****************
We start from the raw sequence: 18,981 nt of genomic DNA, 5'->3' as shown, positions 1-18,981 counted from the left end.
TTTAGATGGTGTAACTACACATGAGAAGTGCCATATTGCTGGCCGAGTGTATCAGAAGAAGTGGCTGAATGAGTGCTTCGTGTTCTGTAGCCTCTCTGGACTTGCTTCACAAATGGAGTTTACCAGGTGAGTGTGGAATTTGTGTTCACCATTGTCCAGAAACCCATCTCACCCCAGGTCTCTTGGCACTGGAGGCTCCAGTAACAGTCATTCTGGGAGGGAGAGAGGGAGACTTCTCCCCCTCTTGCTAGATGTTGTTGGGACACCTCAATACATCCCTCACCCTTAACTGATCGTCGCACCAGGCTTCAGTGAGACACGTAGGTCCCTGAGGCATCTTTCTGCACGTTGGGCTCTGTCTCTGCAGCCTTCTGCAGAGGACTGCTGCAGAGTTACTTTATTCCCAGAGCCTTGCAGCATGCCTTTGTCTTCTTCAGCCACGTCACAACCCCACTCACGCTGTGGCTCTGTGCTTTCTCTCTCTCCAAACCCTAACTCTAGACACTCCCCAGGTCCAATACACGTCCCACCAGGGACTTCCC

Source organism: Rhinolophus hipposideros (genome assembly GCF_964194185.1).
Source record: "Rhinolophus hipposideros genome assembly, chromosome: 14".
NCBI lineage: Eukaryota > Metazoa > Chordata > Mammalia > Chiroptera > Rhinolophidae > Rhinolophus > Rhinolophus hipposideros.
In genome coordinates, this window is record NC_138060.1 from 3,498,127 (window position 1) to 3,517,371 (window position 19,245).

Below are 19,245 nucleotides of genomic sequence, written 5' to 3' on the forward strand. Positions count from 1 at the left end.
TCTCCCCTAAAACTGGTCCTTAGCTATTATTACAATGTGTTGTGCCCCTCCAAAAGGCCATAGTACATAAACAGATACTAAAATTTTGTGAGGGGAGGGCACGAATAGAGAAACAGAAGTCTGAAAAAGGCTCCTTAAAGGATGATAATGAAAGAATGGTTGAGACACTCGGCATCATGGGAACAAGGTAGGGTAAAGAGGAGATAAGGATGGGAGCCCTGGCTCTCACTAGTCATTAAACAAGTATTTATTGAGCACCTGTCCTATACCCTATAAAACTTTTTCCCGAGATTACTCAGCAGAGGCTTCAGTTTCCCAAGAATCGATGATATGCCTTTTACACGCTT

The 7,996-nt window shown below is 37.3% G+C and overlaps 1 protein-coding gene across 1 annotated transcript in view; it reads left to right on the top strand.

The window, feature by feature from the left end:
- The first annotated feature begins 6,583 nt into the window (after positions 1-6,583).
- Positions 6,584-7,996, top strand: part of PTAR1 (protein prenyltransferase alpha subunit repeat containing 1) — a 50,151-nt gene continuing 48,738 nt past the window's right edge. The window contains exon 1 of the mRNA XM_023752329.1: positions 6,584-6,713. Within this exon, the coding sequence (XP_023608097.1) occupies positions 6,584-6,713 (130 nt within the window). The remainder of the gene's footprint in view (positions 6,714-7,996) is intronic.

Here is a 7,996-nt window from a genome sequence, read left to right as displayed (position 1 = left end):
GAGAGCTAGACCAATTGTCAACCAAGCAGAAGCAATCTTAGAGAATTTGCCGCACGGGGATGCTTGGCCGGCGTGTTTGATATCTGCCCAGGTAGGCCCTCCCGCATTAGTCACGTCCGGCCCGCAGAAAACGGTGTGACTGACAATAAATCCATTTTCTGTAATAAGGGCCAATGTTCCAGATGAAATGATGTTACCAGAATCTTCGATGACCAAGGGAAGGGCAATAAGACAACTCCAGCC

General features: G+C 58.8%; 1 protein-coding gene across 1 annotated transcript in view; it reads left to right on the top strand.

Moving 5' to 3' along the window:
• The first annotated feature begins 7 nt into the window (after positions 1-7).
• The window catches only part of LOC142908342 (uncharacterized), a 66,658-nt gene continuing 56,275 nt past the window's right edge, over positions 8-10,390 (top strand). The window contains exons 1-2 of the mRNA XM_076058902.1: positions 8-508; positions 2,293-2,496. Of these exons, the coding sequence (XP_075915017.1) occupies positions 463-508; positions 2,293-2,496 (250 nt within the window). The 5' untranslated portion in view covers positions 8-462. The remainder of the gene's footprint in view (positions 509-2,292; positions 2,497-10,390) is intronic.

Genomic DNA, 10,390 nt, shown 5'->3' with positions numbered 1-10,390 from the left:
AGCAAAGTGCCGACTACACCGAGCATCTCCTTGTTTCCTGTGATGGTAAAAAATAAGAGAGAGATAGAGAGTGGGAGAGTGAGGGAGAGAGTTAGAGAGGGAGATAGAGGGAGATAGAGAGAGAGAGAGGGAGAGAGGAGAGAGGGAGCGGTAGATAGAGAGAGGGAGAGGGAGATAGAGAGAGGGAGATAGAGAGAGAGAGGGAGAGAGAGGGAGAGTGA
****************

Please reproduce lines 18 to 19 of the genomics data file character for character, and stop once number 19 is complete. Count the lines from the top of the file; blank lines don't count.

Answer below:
• The window catches only part of LOC142908342 (uncharacterized), a 66,658-nt gene continuing 56,275 nt past the window's right edge, over positions 8-10,390 (top strand). The window contains exons 1-2 of the mRNA XM_076058902.1: positions 8-508; positions 2,293-2,496. Of these exons, the coding sequence (XP_075915017.1) occupies positions 463-508; positions 2,293-2,496 (250 nt within the window). The 5' untranslated portion in view covers positions 8-462. The remainder of the gene's footprint in view (positions 509-2,292; positions 2,497-10,390) is intronic.

Genomic DNA, 10,390 nt, shown 5'->3' with positions numbered 1-10,390 from the left: